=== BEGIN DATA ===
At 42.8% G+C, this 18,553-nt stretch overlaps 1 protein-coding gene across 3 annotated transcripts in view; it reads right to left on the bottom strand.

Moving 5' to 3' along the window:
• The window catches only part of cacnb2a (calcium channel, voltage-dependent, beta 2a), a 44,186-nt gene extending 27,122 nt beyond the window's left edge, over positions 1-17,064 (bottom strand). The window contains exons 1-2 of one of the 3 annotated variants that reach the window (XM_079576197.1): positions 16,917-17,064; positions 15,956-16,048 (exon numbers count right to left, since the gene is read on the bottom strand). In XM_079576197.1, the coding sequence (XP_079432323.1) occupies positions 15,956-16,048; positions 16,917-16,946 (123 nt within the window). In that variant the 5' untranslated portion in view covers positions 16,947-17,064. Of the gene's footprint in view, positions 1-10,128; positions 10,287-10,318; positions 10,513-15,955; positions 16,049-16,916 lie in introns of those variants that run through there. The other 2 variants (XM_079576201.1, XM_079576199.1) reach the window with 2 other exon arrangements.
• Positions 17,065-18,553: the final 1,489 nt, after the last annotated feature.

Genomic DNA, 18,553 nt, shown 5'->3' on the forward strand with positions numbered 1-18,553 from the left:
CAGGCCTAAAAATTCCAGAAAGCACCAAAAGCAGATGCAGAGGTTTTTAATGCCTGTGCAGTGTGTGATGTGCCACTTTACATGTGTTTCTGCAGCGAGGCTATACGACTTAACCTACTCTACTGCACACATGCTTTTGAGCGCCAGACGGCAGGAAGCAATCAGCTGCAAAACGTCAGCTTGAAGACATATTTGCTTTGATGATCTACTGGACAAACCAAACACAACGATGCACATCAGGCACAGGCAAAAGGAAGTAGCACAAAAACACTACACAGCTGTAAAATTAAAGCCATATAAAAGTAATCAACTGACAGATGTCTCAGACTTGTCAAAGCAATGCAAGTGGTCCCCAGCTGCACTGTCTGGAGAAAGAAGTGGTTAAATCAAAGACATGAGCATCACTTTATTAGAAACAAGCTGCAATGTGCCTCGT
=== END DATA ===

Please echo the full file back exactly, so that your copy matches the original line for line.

At 42.8% G+C, this 18,553-nt stretch overlaps 1 protein-coding gene across 3 annotated transcripts in view; it reads right to left on the bottom strand.

Moving 5' to 3' along the window:
• The window catches only part of cacnb2a (calcium channel, voltage-dependent, beta 2a), a 44,186-nt gene extending 27,122 nt beyond the window's left edge, over positions 1-17,064 (bottom strand). The window contains exons 1-2 of one of the 3 annotated variants that reach the window (XM_079576197.1): positions 16,917-17,064; positions 15,956-16,048 (exon numbers count right to left, since the gene is read on the bottom strand). In XM_079576197.1, the coding sequence (XP_079432323.1) occupies positions 15,956-16,048; positions 16,917-16,946 (123 nt within the window). In that variant the 5' untranslated portion in view covers positions 16,947-17,064. Of the gene's footprint in view, positions 1-10,128; positions 10,287-10,318; positions 10,513-15,955; positions 16,049-16,916 lie in introns of those variants that run through there. The other 2 variants (XM_079576201.1, XM_079576199.1) reach the window with 2 other exon arrangements.
• Positions 17,065-18,553: the final 1,489 nt, after the last annotated feature.

Genomic DNA, 18,553 nt, shown 5'->3' on the forward strand with positions numbered 1-18,553 from the left:
CAGGCCTAAAAATTCCAGAAAGCACCAAAAGCAGATGCAGAGGTTTTTAATGCCTGTGCAGTGTGTGATGTGCCACTTTACATGTGTTTCTGCAGCGAGGCTATACGACTTAACCTACTCTACTGCACACATGCTTTTGAGCGCCAGACGGCAGGAAGCAATCAGCTGCAAAACGTCAGCTTGAAGACATATTTGCTTTGATGATCTACTGGACAAACCAAACACAACGATGCACATCAGGCACAGGCAAAAGGAAGTAGCACAAAAACACTACACAGCTGTAAAATTAAAGCCATATAAAAGTAATCAACTGACAGATGTCTCAGACTTGTCAAAGCAATGCAAGTGGTCCCCAGCTGCACTGTCTGGAGAAAGAAGTGGTTAAATCAAAGACATGAGCATCACTTTATTAGAAACAAGCTGCAATGTGCCTCGT